Goodreads Dumps Twitter Functionality
In early 2021, Goodreads is expected to remove a lot of its Twitter functionality, including the ability to share directly from within the social platform. Why is this significant? Let’s get into the meat and potatoes of it.
Goodreads is the world’s largest community of book lovers. They have over ninety million users that show off their shelves. The site was developed by Otis Chandler in 2007 with the intent of creating a community where readers could come together and discuss literature. Today, the site boasts that more than twenty-thousand book clubs are hosted on its platform. Some of those book clubs have tens of thousands of people in them. That is an impressive number and poses a big opportunity for authors and publishers. Here we have a massive online community whose sole purpose is to promote reading and encourage book talk. There are a tremendous amount of authors who contribute part of their success to the promotional work done at Goodreads. This is obviously not a bad thing.
What we are seeing now, though, is that this platform is making changes that have consequences for those who rely on it. It’s not the first time either. In 2017 the site decided to monetize something authors previously did for free. Giveaways were just another tool in an author's promotional toolbox, but since Goodreads started charging for this feature, it’s become too expensive for indie authors to use. This appears to have started in March of 2013 with Amazon’s acquisition of Goodreads, and has slowly but surely shown users that corporate greed has a firm grip on its operations.
There is no better time to support authors than right now. According to a 2013 article by Forbes, "There are somewhere between 600,000 and 1,000,000 books published every year in the US alone…" This goes to show how hard it is for authors to make money in a saturated market. We need to make sure their writing gets noticed so they can keep crafting the amazing work we love so much. A social platforms like Goodreads is one of many ways to promote a writer's work. The ability to share on Twitter greatly improved that promotional capability. When users connected their Twitter account to Goodreads, a plethora of options became available which included automated shares. Every time someone added a book to their shelf, finished a read, or wrote a review, it would be shared to the user's Twitter feed. There is so much power in that function. Let’s say, for example, you have four hundred friends on Goodreads. When you reviewed a book, your four hundred friends would see that review. Now, let’s say that the same user has another five hundred Twitter followers. They would also see a link to that review. That is some impressive exposure for an author, especially if any of that user's friends decided to add that book to their shelves which again gets shared to Twitter. It has a compounded effect that can help readers discover new authors.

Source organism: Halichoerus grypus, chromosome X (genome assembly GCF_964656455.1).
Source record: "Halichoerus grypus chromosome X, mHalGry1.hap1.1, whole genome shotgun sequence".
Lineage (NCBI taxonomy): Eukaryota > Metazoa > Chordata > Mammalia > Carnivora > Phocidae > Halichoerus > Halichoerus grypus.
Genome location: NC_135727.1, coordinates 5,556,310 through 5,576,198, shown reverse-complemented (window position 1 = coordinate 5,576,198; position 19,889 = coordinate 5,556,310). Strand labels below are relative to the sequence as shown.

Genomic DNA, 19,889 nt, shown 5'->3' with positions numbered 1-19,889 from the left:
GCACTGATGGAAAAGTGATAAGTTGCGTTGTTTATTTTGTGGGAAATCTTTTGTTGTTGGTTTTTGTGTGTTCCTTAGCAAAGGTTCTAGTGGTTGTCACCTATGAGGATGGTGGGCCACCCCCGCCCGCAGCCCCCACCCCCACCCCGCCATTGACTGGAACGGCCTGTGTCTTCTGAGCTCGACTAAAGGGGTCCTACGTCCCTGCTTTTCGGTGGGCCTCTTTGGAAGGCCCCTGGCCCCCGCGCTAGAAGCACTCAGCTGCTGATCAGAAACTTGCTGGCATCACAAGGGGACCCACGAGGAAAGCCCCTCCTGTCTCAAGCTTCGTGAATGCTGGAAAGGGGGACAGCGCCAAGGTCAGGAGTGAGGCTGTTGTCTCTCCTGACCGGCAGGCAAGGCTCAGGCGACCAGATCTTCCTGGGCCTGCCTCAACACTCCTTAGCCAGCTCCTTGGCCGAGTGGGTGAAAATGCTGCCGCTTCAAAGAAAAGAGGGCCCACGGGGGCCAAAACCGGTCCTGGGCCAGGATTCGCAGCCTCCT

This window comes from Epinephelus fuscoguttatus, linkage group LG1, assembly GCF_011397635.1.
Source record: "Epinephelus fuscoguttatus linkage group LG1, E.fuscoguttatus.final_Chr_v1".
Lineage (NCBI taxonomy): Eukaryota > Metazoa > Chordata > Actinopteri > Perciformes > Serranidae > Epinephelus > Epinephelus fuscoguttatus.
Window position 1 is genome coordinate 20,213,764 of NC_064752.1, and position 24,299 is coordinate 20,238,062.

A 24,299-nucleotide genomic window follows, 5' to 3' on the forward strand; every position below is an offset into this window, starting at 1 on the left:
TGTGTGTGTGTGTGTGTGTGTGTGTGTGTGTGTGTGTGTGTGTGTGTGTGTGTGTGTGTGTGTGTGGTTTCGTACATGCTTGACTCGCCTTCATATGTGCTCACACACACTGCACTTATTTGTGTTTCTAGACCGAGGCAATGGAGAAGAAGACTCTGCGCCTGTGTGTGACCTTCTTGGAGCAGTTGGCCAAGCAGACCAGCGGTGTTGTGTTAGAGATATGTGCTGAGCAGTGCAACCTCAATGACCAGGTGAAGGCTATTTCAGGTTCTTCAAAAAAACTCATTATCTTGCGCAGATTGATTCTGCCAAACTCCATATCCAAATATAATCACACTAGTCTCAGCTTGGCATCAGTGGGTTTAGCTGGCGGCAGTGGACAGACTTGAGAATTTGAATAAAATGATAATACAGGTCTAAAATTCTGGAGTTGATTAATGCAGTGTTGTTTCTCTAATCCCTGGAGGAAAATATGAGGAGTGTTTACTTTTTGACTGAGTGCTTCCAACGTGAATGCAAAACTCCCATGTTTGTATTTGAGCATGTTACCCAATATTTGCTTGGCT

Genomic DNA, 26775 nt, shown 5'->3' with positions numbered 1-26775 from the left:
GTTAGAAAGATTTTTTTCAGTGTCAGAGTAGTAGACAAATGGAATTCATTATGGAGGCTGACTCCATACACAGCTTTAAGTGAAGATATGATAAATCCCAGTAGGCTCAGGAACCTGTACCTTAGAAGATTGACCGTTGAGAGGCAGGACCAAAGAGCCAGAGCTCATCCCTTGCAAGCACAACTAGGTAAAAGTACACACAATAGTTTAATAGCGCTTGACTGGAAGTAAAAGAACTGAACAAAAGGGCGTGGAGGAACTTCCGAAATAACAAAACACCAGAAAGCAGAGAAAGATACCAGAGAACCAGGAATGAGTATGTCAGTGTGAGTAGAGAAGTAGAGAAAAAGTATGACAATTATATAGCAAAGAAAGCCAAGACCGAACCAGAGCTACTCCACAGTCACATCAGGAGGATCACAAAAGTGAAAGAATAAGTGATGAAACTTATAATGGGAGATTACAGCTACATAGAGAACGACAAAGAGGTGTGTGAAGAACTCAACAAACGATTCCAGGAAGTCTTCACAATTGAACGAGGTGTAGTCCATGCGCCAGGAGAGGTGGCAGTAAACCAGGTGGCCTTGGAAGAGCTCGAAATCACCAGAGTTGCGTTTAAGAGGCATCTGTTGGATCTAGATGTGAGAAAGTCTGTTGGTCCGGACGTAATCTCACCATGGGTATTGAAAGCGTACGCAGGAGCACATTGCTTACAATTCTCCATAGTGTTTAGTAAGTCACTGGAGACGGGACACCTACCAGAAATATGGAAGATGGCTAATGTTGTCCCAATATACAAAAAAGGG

There is a lot of confusion around why a social platform this large would make a move that could ultimately cut-off a source of traffic. Like most sites, Goodreads relies on traffic to produce its estimated annual revenue of twenty million dollars. When users share to Twitter, a backlink is produced that brings people from Twitter to Goodreads. There are a lot of Search Engine Optimization experts that suggest that the number of links shared on various social platforms can increase a site's overall website search ranking. It baffles the mind to think of why an organization would essentially hinder its ability to drive traffic. Although they have not stated exactly what the reasoning is, there is speculation that it’s simply a development issue. Twitter launched a version two application programming interface recently which would require a development effort from Goodreads that they must not be willing to make. This is not surprising as recurring patrons of the site will attest. Complaints of glitches and design flaws have been made for years, most of which the platform disregards, leaving users frustrated, to say the least.
Removing the Twitter share function is another unsolicited attack on authors that rely on any exposure they can get. This simple automated mechanism has the capability to get an author's name in front of potential readers. There are a lot of unanswered questions as to why a social platform as large as Goodreads would disable something with the potential to bring in new users, increase traffic and help with the sustainability of the site. This is not to say that we should not support the organization. It still does a huge service for authors and publishers. Goodreads might have taken automated sharing away from its users, but you can still send a tweet to your followers about what you're reading, if you enjoyed the book or not, and share a review. Let's keep the momentum going that Goodreads started in its conception. Use Goodreads but don’t limit a book's potential reach—share your experiences everywhere for the sake of all those who craft stories for our entertainment.
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